The newest member of the Orono City Council said it's time to bring a halt to the chaos that has plagued council meetings for nearly a year.
Alisa Benson, elected to the council in November, said her first few months in office have been troubling and disheartening, as angry exchanges between residents and Mayor Dennis Walsh have been a regular occurrence at council meetings.
"This is something that has been an ongoing issue and has escalated over time," Benson said. "I do know that there are individuals in the community who are concerned about coming to public comment because of these exchanges. We're reaching a point of needing this to be addressed.
"I have people calling me, saying, 'What are you going to do about this?' "
Benson said it might be time for the city to consider hiring a mediator to resolve the conflicts that erupt at virtually every meeting.
In recent council meetings, Walsh cursed at a member of the public and referred to former city officials as "clowns." He often bangs his gavel furiously when a speaker runs over the allotted three minutes during public comment sessions.
At one meeting, Walsh buried his nose in a newspaper as a critic addressed the council. At another, a city police officer had to break up a confrontation at the meeting between a speaker and members of the audience.
The angriest exchanges have been between Walsh and Brad Erickson, an Orono business owner. Last year, Walsh sent Erickson an anti-masking video that links mask mandates with the Holocaust.
In the video, a narrator dressed as the Joker from the movie of the same name says, "Six million Jewish people were exterminated in Nazi Germany because 97% of the population cowered to populist control. Nobody wanted to think about it. It was easier just to ignore it. But that couldn't happen here in America, right? They got you. Without a thought; without a fight."
The video infuriated Erickson, whose father was born in the Netherlands under Nazi occupation during World War II. He called it anti-Semitic and began challenging Walsh during the public comment portion of each meeting, seeking an apology.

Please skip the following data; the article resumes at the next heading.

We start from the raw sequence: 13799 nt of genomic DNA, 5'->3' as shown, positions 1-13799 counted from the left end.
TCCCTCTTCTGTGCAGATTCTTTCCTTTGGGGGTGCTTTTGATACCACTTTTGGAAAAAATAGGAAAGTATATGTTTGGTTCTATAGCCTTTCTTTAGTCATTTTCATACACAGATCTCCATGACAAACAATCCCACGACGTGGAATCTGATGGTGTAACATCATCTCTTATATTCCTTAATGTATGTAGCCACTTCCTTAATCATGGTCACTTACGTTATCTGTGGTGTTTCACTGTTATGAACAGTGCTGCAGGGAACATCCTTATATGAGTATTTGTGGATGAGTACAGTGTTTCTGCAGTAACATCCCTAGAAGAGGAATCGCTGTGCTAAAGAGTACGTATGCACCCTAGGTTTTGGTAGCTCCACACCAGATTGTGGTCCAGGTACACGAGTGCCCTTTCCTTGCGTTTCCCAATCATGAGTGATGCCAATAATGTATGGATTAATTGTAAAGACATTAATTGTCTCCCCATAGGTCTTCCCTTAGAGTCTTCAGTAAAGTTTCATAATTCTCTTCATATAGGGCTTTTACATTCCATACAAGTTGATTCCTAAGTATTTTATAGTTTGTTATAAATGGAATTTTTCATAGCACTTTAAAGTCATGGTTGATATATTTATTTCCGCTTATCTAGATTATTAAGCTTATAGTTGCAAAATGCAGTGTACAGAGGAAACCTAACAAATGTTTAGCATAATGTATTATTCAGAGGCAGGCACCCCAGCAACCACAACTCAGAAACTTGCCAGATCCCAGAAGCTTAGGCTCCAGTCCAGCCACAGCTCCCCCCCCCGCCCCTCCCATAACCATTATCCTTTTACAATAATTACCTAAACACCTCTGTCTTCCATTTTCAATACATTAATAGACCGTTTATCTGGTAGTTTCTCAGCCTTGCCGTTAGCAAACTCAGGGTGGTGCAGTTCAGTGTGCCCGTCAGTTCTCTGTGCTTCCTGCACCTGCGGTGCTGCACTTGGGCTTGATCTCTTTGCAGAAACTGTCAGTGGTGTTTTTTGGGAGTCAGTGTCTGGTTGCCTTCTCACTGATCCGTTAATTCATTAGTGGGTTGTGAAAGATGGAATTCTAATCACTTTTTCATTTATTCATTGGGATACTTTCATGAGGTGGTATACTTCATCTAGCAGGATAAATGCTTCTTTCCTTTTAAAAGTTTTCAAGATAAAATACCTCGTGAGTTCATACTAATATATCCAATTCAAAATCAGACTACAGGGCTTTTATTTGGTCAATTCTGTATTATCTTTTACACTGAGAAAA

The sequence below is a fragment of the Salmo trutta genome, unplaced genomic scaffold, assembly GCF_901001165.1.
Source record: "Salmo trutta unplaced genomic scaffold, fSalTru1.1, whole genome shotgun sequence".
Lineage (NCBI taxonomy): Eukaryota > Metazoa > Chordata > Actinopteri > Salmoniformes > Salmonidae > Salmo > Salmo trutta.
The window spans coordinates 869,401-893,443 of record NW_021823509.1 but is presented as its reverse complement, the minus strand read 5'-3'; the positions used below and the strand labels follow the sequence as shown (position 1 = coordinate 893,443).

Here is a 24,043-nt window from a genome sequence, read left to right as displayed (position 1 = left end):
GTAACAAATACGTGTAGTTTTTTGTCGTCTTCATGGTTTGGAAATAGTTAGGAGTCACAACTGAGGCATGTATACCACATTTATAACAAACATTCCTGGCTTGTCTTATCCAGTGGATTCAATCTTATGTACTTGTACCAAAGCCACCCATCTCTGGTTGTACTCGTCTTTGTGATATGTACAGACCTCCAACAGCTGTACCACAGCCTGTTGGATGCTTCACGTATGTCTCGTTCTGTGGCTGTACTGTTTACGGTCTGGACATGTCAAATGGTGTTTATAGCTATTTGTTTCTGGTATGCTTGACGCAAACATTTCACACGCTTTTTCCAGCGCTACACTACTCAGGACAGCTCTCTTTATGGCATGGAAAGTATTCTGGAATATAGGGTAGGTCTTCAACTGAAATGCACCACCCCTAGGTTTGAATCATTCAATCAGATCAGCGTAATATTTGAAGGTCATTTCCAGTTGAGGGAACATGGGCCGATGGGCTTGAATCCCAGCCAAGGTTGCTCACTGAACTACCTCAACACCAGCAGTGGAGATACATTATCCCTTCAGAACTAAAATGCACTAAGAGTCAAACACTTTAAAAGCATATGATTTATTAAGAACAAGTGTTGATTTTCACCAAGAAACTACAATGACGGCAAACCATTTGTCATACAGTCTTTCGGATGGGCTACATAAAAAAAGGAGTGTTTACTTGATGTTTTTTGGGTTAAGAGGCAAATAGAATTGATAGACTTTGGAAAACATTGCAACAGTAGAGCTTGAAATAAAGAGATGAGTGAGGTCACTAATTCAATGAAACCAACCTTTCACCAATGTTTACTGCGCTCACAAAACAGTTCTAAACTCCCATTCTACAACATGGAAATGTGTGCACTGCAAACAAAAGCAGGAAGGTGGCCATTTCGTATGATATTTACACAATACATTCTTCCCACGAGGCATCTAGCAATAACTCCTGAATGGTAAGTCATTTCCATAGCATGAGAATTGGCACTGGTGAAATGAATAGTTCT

Walsh says the video isn't anti-Semitic and has not apologized. Asked for comment, he declined an interview but sent a text saying the video "is absolutely not anti-Semitic and absolutely does not minimize the holocaust. False information."
Council member is election denier
In his emotional council appearances, Erickson also has criticized Council Member Richard Crosby II, an election denier who has attended protests at the Minnesota Capitol and the governor's mansion.
"They have the evidence, they have the affidavits. This election was stolen. … Trump is the man," Crosby said in a video interview at a protest outside the governor's mansion.
On social media, Crosby has supported a fundraising effort for Corey Nielsen, a Minnesotan affiliated with the extremist group Proud Boys. Nielsen was stabbed during a fight in Washington, D.C., that began when Proud Boys and others attacked a Black man, who fought back with a knife. Nielsen was charged with assault.
Without offering proof, Erickson has repeatedly accused Crosby in public meetings of being present at the U.S. Capitol for the riot of Jan. 6, 2021, when an armed mob tried to stop Congress from certifying Biden's election.
Crosby did not respond to repeated phone calls and emails seeking comment.
At the council's most recent meeting Monday a member of the public sat in the audience holding a sign reading "Got Ethics?" Crosby was present for the first portion of the meeting. The council took a five-minute recess before public comments; when the meeting came back into session, Crosby was gone. It's a familiar scenario at the council meetings.
For the past three months, Crosby has repeatedly exited the council chambers before public comments, absenting himself from Erickson's attacks.
Orono's move to end a cooperative fire service agreement with neighboring Long Lake also has led to contentious exchanges. Last year, Walsh referred to several former mayors of Orono and Long Lake as "clowns" after they questioned the fire department situation, drawing a strong rebuke from Barbara Peterson, a former Orono mayor who hadn't questioned the deal.
"I'm only referring to you as 'Mr. Mayor' because I respect the office, not you," Peterson said to Walsh. "I was thoroughly embarrassed to witness and watch the video of the last City Council meeting."
Other bitter exchanges have occurred between Walsh and residents seeking more information on controversial land deals that have ceded or proposed to cede city-owned land to private citizens and groups.
Benson said the ongoing battles have created "a chronic loss of confidence" in the council among Orono residents.
"It matters how we as elected officials treat everybody, and we need to hold ourselves to a high standard," she said. "Our community needs this to be addressed."